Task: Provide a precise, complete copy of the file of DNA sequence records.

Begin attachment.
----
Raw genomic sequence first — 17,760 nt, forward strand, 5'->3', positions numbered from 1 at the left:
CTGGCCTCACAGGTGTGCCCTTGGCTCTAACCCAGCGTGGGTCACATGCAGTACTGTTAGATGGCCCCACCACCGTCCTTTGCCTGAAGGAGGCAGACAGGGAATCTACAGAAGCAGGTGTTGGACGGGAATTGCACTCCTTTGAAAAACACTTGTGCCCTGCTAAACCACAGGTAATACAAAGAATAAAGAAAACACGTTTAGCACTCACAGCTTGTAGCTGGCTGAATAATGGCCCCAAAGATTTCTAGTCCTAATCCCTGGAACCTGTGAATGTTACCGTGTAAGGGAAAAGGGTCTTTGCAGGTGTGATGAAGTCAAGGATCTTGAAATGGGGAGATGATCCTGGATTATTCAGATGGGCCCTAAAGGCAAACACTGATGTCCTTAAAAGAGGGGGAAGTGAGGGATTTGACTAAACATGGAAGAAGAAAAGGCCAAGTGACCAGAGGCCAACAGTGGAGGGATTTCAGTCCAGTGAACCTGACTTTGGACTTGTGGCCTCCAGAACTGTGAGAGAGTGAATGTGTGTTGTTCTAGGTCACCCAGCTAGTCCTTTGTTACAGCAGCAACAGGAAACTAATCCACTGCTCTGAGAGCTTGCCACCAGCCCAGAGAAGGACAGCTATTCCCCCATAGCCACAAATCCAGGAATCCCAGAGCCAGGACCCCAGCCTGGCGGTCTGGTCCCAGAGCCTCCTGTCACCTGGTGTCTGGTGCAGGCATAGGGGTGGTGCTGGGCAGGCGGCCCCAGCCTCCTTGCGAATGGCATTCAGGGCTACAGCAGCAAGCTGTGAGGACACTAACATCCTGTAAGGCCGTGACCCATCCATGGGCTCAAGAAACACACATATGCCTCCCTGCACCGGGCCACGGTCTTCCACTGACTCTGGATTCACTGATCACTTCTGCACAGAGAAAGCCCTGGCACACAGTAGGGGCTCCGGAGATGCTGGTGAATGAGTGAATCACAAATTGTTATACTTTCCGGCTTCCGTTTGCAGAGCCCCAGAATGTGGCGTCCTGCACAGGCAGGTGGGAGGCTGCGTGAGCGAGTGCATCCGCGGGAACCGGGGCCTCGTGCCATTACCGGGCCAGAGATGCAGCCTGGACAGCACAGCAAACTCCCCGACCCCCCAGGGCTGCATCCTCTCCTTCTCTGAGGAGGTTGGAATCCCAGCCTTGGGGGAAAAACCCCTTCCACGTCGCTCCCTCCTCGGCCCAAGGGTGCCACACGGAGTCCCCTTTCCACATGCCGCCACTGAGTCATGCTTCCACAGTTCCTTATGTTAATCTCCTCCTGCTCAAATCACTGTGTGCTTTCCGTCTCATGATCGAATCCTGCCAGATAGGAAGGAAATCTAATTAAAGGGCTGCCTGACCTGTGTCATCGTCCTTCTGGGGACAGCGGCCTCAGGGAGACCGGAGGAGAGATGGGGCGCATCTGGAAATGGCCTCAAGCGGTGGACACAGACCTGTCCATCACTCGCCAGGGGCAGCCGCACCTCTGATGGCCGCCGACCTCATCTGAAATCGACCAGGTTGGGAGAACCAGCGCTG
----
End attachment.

Raw genomic sequence first — 17,760 nt, forward strand, 5'->3', positions numbered from 1 at the left:
CTGGCCTCACAGGTGTGCCCTTGGCTCTAACCCAGCGTGGGTCACATGCAGTACTGTTAGATGGCCCCACCACCGTCCTTTGCCTGAAGGAGGCAGACAGGGAATCTACAGAAGCAGGTGTTGGACGGGAATTGCACTCCTTTGAAAAACACTTGTGCCCTGCTAAACCACAGGTAATACAAAGAATAAAGAAAACACGTTTAGCACTCACAGCTTGTAGCTGGCTGAATAATGGCCCCAAAGATTTCTAGTCCTAATCCCTGGAACCTGTGAATGTTACCGTGTAAGGGAAAAGGGTCTTTGCAGGTGTGATGAAGTCAAGGATCTTGAAATGGGGAGATGATCCTGGATTATTCAGATGGGCCCTAAAGGCAAACACTGATGTCCTTAAAAGAGGGGGAAGTGAGGGATTTGACTAAACATGGAAGAAGAAAAGGCCAAGTGACCAGAGGCCAACAGTGGAGGGATTTCAGTCCAGTGAACCTGACTTTGGACTTGTGGCCTCCAGAACTGTGAGAGAGTGAATGTGTGTTGTTCTAGGTCACCCAGCTAGTCCTTTGTTACAGCAGCAACAGGAAACTAATCCACTGCTCTGAGAGCTTGCCACCAGCCCAGAGAAGGACAGCTATTCCCCCATAGCCACAAATCCAGGAATCCCAGAGCCAGGACCCCAGCCTGGCGGTCTGGTCCCAGAGCCTCCTGTCACCTGGTGTCTGGTGCAGGCATAGGGGTGGTGCTGGGCAGGCGGCCCCAGCCTCCTTGCGAATGGCATTCAGGGCTACAGCAGCAAGCTGTGAGGACACTAACATCCTGTAAGGCCGTGACCCATCCATGGGCTCAAGAAACACACATATGCCTCCCTGCACCGGGCCACGGTCTTCCACTGACTCTGGATTCACTGATCACTTCTGCACAGAGAAAGCCCTGGCACACAGTAGGGGCTCCGGAGATGCTGGTGAATGAGTGAATCACAAATTGTTATACTTTCCGGCTTCCGTTTGCAGAGCCCCAGAATGTGGCGTCCTGCACAGGCAGGTGGGAGGCTGCGTGAGCGAGTGCATCCGCGGGAACCGGGGCCTCGTGCCATTACCGGGCCAGAGATGCAGCCTGGACAGCACAGCAAACTCCCCGACCCCCCAGGGCTGCATCCTCTCCTTCTCTGAGGAGGTTGGAATCCCAGCCTTGGGGGAAAAACCCCTTCCACGTCGCTCCCTCCTCGGCCCAAGGGTGCCACACGGAGTCCCCTTTCCACATGCCGCCACTGAGTCATGCTTCCACAGTTCCTTATGTTAATCTCCTCCTGCTCAAATCACTGTGTGCTTTCCGTCTCATGATCGAATCCTGCCAGATAGGAAGGAAATCTAATTAAAGGGCTGCCTGACCTGTGTCATCGTCCTTCTGGGGACAGCGGCCTCAGGGAGACCGGAGGAGAGATGGGGCGCATCTGGAAATGGCCTCAAGCGGTGGACACAGACCTGTCCATCACTCGCCAGGGGCAGCCGCACCTCTGATGGCCGCCGACCTCATCTGAAATCGACCAGGTTGGGAGAACCAGCGCTG